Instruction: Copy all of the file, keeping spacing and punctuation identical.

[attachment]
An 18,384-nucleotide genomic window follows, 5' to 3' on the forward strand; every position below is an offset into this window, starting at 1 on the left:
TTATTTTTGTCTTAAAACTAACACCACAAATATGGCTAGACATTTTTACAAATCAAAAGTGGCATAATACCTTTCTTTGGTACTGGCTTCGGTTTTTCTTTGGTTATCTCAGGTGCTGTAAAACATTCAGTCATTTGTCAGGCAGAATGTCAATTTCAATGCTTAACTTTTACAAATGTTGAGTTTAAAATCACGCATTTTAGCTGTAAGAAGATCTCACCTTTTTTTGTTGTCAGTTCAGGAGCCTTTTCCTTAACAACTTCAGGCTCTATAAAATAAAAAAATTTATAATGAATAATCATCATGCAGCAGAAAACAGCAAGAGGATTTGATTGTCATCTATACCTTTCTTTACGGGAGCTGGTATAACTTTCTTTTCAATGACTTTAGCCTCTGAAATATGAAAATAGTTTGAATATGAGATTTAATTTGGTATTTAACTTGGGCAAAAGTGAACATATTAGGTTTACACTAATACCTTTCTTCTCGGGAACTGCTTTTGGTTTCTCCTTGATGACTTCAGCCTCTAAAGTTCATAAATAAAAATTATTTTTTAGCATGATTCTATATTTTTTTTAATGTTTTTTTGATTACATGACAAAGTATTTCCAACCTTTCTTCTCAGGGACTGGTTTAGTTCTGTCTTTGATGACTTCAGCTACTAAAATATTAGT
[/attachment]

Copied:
An 18,384-nucleotide genomic window follows, 5' to 3' on the forward strand; every position below is an offset into this window, starting at 1 on the left:
TTATTTTTGTCTTAAAACTAACACCACAAATATGGCTAGACATTTTTACAAATCAAAAGTGGCATAATACCTTTCTTTGGTACTGGCTTCGGTTTTTCTTTGGTTATCTCAGGTGCTGTAAAACATTCAGTCATTTGTCAGGCAGAATGTCAATTTCAATGCTTAACTTTTACAAATGTTGAGTTTAAAATCACGCATTTTAGCTGTAAGAAGATCTCACCTTTTTTTGTTGTCAGTTCAGGAGCCTTTTCCTTAACAACTTCAGGCTCTATAAAATAAAAAAATTTATAATGAATAATCATCATGCAGCAGAAAACAGCAAGAGGATTTGATTGTCATCTATACCTTTCTTTACGGGAGCTGGTATAACTTTCTTTTCAATGACTTTAGCCTCTGAAATATGAAAATAGTTTGAATATGAGATTTAATTTGGTATTTAACTTGGGCAAAAGTGAACATATTAGGTTTACACTAATACCTTTCTTCTCGGGAACTGCTTTTGGTTTCTCCTTGATGACTTCAGCCTCTAAAGTTCATAAATAAAAATTATTTTTTAGCATGATTCTATATTTTTTTTAATGTTTTTTTGATTACATGACAAAGTATTTCCAACCTTTCTTCTCAGGGACTGGTTTAGTTCTGTCTTTGATGACTTCAGCTACTAAAATATTAGT